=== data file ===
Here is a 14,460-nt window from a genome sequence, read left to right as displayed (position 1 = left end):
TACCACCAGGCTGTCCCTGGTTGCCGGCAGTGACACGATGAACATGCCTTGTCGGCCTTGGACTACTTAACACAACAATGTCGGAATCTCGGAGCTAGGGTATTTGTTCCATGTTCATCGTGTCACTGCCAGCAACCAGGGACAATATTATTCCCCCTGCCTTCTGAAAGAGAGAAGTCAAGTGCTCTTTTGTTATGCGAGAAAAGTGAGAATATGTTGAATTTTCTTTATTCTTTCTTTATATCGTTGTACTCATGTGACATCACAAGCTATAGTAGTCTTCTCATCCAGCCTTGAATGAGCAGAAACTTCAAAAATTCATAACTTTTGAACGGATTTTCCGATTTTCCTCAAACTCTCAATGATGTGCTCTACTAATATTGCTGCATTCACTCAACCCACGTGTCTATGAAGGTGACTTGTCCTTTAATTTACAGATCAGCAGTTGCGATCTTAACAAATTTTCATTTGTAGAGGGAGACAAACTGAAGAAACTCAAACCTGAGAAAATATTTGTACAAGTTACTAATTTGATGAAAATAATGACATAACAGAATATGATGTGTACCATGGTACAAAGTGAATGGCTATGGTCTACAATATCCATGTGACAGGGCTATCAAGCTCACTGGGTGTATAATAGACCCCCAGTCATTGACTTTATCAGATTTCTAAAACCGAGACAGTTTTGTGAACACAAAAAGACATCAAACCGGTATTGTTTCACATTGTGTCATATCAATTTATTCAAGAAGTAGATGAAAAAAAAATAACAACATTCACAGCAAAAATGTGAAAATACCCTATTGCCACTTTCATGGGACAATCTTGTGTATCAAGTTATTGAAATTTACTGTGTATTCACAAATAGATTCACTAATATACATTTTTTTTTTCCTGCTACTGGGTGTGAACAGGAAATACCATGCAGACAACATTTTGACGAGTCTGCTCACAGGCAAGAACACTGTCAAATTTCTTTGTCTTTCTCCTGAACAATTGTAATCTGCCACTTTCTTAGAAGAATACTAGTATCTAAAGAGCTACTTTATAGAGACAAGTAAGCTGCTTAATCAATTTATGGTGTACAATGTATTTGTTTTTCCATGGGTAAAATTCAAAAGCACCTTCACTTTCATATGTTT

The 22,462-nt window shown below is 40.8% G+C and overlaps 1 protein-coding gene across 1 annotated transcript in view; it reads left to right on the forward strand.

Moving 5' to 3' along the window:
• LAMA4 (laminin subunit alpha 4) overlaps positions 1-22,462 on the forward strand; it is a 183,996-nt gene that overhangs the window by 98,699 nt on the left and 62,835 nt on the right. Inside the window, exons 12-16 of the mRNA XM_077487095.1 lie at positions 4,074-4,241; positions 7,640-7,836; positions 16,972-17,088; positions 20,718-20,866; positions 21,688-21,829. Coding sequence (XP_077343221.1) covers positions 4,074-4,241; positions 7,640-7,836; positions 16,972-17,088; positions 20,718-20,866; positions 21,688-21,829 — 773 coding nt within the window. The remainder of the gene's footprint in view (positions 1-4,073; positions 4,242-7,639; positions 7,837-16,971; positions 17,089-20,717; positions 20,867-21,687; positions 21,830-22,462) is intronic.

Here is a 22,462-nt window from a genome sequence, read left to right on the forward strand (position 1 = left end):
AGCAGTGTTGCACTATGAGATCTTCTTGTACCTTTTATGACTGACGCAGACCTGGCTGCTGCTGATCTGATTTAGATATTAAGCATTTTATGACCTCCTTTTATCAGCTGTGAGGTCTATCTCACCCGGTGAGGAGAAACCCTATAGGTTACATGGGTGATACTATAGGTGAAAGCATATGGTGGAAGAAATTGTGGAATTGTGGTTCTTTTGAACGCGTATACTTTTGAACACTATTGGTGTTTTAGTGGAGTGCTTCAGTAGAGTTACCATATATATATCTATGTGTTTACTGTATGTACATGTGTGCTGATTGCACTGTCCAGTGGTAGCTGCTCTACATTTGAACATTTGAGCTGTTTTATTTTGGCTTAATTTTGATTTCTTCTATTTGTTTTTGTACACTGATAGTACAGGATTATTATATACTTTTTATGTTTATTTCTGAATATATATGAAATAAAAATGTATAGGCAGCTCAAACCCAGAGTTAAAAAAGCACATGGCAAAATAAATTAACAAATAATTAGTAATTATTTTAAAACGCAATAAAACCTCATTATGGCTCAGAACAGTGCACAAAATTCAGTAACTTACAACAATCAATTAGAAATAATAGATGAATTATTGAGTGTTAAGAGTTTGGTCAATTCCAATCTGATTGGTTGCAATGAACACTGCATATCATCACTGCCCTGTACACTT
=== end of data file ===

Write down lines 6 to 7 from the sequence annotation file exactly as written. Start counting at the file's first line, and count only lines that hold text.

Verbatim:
Here is a 22,462-nt window from a genome sequence, read left to right on the forward strand (position 1 = left end):
AGCAGTGTTGCACTATGAGATCTTCTTGTACCTTTTATGACTGACGCAGACCTGGCTGCTGCTGATCTGATTTAGATATTAAGCATTTTATGACCTCCTTTTATCAGCTGTGAGGTCTATCTCACCCGGTGAGGAGAAACCCTATAGGTTACATGGGTGATACTATAGGTGAAAGCATATGGTGGAAGAAATTGTGGAATTGTGGTTCTTTTGAACGCGTATACTTTTGAACACTATTGGTGTTTTAGTGGAGTGCTTCAGTAGAGTTACCATATATATATCTATGTGTTTACTGTATGTACATGTGTGCTGATTGCACTGTCCAGTGGTAGCTGCTCTACATTTGAACATTTGAGCTGTTTTATTTTGGCTTAATTTTGATTTCTTCTATTTGTTTTTGTACACTGATAGTACAGGATTATTATATACTTTTTATGTTTATTTCTGAATATATATGAAATAAAAATGTATAGGCAGCTCAAACCCAGAGTTAAAAAAGCACATGGCAAAATAAATTAACAAATAATTAGTAATTATTTTAAAACGCAATAAAACCTCATTATGGCTCAGAACAGTGCACAAAATTCAGTAACTTACAACAATCAATTAGAAATAATAGATGAATTATTGAGTGTTAAGAGTTTGGTCAATTCCAATCTGATTGGTTGCAATGAACACTGCATATCATCACTGCCCTGTACACTT